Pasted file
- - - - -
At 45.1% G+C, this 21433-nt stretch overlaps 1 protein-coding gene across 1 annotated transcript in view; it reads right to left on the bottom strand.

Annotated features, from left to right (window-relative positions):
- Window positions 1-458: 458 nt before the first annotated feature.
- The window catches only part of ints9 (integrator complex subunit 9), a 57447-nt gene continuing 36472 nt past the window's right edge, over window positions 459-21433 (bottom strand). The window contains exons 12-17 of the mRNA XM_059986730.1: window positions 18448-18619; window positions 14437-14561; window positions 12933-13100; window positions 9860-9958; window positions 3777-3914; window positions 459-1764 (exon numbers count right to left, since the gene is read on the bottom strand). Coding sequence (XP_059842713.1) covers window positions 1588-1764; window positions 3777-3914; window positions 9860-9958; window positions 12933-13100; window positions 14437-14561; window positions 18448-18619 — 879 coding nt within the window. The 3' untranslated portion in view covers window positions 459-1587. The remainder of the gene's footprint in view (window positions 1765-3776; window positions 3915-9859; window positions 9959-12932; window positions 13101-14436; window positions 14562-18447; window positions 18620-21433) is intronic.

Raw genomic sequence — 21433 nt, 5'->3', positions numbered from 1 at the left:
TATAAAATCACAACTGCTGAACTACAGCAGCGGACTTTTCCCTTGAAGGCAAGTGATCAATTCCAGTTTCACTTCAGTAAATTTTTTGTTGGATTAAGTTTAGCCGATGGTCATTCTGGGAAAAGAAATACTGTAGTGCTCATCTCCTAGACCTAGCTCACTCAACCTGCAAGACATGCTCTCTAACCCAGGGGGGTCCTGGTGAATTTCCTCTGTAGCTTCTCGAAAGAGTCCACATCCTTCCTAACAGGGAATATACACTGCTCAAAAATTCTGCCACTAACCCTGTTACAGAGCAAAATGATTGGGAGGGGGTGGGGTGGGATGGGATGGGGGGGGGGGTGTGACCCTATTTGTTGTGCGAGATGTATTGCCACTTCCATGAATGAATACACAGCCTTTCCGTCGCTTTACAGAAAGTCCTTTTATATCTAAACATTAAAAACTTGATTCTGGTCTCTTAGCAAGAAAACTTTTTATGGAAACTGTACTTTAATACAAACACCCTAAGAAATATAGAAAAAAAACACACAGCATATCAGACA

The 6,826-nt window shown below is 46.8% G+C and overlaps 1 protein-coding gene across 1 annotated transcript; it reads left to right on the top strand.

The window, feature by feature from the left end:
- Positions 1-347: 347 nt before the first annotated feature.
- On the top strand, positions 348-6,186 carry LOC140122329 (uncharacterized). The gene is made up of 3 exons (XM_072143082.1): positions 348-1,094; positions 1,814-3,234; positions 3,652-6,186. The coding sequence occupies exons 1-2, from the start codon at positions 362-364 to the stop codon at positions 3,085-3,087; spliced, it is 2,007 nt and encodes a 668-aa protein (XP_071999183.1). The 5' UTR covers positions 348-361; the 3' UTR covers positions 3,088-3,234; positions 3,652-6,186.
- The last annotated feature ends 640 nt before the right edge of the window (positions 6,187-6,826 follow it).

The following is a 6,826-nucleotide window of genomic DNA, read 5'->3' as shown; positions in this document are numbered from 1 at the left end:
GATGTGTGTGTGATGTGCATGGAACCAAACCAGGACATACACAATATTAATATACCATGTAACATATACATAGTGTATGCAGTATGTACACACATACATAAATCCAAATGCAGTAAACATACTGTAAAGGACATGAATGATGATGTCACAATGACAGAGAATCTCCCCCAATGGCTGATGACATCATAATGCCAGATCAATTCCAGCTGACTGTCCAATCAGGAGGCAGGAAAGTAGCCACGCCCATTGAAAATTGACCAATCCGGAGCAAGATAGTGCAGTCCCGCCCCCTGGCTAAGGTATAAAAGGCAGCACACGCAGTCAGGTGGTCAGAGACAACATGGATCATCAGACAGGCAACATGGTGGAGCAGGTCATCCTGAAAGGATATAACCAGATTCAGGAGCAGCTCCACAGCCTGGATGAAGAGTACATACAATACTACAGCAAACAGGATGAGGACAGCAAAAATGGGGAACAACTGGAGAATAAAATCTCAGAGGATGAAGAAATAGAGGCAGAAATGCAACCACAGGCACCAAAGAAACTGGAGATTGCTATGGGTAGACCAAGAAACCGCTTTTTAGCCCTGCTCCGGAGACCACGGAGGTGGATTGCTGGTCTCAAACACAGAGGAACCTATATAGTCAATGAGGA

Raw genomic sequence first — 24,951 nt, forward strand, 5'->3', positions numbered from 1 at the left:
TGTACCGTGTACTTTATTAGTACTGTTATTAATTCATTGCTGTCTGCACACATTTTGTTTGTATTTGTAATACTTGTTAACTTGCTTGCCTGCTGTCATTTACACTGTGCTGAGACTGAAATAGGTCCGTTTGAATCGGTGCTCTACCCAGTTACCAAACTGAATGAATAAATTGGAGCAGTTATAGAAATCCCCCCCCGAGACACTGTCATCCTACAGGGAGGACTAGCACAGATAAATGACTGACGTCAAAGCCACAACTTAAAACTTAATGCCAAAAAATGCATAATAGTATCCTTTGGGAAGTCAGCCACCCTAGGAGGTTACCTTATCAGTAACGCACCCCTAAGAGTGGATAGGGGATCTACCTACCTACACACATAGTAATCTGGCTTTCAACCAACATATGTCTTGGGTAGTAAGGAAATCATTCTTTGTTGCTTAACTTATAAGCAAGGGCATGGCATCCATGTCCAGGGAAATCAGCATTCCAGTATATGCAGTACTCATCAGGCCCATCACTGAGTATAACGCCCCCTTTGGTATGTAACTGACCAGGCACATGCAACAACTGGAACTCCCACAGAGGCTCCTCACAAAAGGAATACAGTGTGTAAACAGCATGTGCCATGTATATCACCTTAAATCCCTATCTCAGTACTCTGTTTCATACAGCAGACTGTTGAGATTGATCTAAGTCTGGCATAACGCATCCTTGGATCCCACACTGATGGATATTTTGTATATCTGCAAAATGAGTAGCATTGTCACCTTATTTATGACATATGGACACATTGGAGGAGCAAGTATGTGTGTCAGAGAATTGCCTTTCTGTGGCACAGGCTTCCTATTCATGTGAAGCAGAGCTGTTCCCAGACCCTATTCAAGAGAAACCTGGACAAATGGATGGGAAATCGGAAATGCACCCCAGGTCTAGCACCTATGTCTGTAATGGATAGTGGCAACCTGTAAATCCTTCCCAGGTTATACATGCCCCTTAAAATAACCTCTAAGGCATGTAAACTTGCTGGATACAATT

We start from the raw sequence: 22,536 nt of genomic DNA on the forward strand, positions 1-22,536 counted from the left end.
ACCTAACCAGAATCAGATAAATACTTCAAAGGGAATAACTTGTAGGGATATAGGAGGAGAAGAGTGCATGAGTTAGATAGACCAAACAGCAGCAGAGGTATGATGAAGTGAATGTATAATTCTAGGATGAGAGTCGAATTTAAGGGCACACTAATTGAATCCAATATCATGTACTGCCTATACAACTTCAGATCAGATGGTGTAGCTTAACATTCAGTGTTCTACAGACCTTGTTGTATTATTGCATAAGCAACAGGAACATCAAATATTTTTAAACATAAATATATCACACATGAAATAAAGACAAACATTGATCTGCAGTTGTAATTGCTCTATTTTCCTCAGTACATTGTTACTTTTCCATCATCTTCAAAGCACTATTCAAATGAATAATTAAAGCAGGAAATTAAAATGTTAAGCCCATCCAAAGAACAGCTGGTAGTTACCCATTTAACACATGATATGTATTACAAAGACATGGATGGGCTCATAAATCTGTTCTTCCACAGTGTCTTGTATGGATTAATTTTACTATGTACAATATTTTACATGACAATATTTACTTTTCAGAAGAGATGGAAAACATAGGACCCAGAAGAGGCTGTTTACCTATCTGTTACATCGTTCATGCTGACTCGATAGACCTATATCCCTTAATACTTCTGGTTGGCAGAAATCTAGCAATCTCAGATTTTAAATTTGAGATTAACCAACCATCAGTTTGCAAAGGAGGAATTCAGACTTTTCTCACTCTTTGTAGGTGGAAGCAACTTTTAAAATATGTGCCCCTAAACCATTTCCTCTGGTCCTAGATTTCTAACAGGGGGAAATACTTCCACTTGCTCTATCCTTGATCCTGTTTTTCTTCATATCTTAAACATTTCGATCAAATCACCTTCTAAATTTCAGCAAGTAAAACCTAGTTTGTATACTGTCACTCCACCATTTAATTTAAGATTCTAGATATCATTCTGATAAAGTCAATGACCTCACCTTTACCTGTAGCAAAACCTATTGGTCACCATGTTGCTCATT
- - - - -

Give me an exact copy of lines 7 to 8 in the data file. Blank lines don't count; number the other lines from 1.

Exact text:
The 6,826-nt window shown below is 46.8% G+C and overlaps 1 protein-coding gene across 1 annotated transcript; it reads left to right on the top strand.

The window, feature by feature from the left end: